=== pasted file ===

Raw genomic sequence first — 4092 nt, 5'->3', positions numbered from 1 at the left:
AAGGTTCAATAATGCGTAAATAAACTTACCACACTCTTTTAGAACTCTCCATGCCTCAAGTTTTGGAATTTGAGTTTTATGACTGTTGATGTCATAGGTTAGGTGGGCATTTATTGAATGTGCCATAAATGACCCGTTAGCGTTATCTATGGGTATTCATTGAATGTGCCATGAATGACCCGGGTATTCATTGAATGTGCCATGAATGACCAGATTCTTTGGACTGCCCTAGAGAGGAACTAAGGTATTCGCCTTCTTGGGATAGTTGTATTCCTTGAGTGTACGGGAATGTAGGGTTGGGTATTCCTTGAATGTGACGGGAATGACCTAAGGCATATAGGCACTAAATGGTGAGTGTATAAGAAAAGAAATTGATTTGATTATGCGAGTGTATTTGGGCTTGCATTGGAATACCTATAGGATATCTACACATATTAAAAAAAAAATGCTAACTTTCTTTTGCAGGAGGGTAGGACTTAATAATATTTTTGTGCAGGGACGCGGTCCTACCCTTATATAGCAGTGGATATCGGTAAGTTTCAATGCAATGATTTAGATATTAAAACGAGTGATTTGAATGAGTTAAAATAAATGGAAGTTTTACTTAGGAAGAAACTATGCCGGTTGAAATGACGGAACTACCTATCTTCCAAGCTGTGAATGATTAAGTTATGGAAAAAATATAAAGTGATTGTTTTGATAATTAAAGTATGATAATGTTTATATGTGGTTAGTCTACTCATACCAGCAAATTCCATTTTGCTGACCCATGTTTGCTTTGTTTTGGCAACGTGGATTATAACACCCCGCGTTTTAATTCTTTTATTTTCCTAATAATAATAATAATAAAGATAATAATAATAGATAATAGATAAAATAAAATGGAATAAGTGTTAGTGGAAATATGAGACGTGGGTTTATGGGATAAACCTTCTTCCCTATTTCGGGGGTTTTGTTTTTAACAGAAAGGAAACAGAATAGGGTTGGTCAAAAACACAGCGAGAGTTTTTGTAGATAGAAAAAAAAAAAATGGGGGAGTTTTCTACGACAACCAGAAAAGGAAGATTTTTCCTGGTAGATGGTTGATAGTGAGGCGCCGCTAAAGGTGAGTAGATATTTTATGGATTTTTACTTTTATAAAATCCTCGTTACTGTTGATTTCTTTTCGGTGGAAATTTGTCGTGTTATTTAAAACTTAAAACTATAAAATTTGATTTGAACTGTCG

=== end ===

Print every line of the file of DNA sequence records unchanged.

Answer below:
Raw genomic sequence first — 4092 nt, 5'->3', positions numbered from 1 at the left:
AAGGTTCAATAATGCGTAAATAAACTTACCACACTCTTTTAGAACTCTCCATGCCTCAAGTTTTGGAATTTGAGTTTTATGACTGTTGATGTCATAGGTTAGGTGGGCATTTATTGAATGTGCCATAAATGACCCGTTAGCGTTATCTATGGGTATTCATTGAATGTGCCATGAATGACCCGGGTATTCATTGAATGTGCCATGAATGACCAGATTCTTTGGACTGCCCTAGAGAGGAACTAAGGTATTCGCCTTCTTGGGATAGTTGTATTCCTTGAGTGTACGGGAATGTAGGGTTGGGTATTCCTTGAATGTGACGGGAATGACCTAAGGCATATAGGCACTAAATGGTGAGTGTATAAGAAAAGAAATTGATTTGATTATGCGAGTGTATTTGGGCTTGCATTGGAATACCTATAGGATATCTACACATATTAAAAAAAAAATGCTAACTTTCTTTTGCAGGAGGGTAGGACTTAATAATATTTTTGTGCAGGGACGCGGTCCTACCCTTATATAGCAGTGGATATCGGTAAGTTTCAATGCAATGATTTAGATATTAAAACGAGTGATTTGAATGAGTTAAAATAAATGGAAGTTTTACTTAGGAAGAAACTATGCCGGTTGAAATGACGGAACTACCTATCTTCCAAGCTGTGAATGATTAAGTTATGGAAAAAATATAAAGTGATTGTTTTGATAATTAAAGTATGATAATGTTTATATGTGGTTAGTCTACTCATACCAGCAAATTCCATTTTGCTGACCCATGTTTGCTTTGTTTTGGCAACGTGGATTATAACACCCCGCGTTTTAATTCTTTTATTTTCCTAATAATAATAATAATAAAGATAATAATAATAGATAATAGATAAAATAAAATGGAATAAGTGTTAGTGGAAATATGAGACGTGGGTTTATGGGATAAACCTTCTTCCCTATTTCGGGGGTTTTGTTTTTAACAGAAAGGAAACAGAATAGGGTTGGTCAAAAACACAGCGAGAGTTTTTGTAGATAGAAAAAAAAAAAATGGGGGAGTTTTCTACGACAACCAGAAAAGGAAGATTTTTCCTGGTAGATGGTTGATAGTGAGGCGCCGCTAAAGGTGAGTAGATATTTTATGGATTTTTACTTTTATAAAATCCTCGTTACTGTTGATTTCTTTTCGGTGGAAATTTGTCGTGTTATTTAAAACTTAAAACTATAAAATTTGATTTGAACTGTCG